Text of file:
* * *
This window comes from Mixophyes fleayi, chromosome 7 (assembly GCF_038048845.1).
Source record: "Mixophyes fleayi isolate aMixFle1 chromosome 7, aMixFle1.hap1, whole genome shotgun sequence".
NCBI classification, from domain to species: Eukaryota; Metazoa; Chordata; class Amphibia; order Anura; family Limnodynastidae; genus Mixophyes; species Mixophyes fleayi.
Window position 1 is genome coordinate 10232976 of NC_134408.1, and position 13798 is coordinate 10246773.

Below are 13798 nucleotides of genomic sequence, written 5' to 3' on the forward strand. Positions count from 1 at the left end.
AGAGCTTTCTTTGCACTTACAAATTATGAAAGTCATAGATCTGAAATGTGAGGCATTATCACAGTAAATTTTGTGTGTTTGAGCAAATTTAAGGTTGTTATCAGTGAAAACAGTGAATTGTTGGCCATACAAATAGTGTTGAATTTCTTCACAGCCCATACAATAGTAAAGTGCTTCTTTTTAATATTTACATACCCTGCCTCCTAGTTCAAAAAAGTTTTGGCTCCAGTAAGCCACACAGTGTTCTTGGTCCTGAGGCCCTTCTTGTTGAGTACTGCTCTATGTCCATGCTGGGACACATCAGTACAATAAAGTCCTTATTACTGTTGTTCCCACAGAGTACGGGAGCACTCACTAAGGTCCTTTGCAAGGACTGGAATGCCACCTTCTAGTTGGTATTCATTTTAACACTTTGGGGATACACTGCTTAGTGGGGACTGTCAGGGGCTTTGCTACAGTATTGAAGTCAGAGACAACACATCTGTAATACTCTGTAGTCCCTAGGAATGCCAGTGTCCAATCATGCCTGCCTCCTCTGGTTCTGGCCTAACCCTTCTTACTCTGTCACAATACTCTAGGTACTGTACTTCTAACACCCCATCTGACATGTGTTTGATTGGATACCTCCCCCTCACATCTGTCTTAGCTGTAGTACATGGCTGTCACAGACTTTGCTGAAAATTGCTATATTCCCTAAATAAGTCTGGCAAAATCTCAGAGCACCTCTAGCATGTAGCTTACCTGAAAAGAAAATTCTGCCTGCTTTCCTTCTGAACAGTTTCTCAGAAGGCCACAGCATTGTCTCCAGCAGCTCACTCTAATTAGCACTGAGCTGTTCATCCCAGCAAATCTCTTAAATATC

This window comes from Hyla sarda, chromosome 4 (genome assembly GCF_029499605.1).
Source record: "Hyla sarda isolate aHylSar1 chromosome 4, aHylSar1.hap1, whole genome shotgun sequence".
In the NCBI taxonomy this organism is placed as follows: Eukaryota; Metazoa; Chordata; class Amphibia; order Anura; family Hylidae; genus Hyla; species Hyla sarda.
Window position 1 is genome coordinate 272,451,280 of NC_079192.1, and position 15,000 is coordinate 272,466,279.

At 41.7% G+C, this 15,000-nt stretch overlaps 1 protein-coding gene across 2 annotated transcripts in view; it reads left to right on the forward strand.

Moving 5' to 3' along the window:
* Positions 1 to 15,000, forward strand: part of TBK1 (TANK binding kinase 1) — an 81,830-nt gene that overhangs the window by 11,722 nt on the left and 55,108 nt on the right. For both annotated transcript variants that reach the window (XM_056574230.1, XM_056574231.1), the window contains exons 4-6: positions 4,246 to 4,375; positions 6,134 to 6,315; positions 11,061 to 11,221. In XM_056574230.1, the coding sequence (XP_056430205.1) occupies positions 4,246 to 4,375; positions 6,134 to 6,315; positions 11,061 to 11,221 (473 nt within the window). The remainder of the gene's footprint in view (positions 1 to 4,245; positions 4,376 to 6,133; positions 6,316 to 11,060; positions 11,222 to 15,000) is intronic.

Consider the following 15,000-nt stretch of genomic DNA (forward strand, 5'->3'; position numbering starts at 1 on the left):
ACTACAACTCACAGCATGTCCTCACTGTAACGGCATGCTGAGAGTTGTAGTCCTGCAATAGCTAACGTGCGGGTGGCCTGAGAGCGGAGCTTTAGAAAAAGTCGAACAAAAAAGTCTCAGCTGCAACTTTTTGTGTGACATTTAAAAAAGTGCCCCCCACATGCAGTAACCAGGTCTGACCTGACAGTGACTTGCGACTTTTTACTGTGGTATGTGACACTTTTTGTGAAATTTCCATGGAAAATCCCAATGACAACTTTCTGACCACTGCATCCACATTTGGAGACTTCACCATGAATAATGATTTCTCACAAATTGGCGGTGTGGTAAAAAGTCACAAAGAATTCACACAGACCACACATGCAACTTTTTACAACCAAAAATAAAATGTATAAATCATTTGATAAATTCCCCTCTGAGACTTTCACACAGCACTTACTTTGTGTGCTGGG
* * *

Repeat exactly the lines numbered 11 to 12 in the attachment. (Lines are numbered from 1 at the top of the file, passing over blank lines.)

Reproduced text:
At 41.7% G+C, this 15,000-nt stretch overlaps 1 protein-coding gene across 2 annotated transcripts in view; it reads left to right on the forward strand.

Moving 5' to 3' along the window: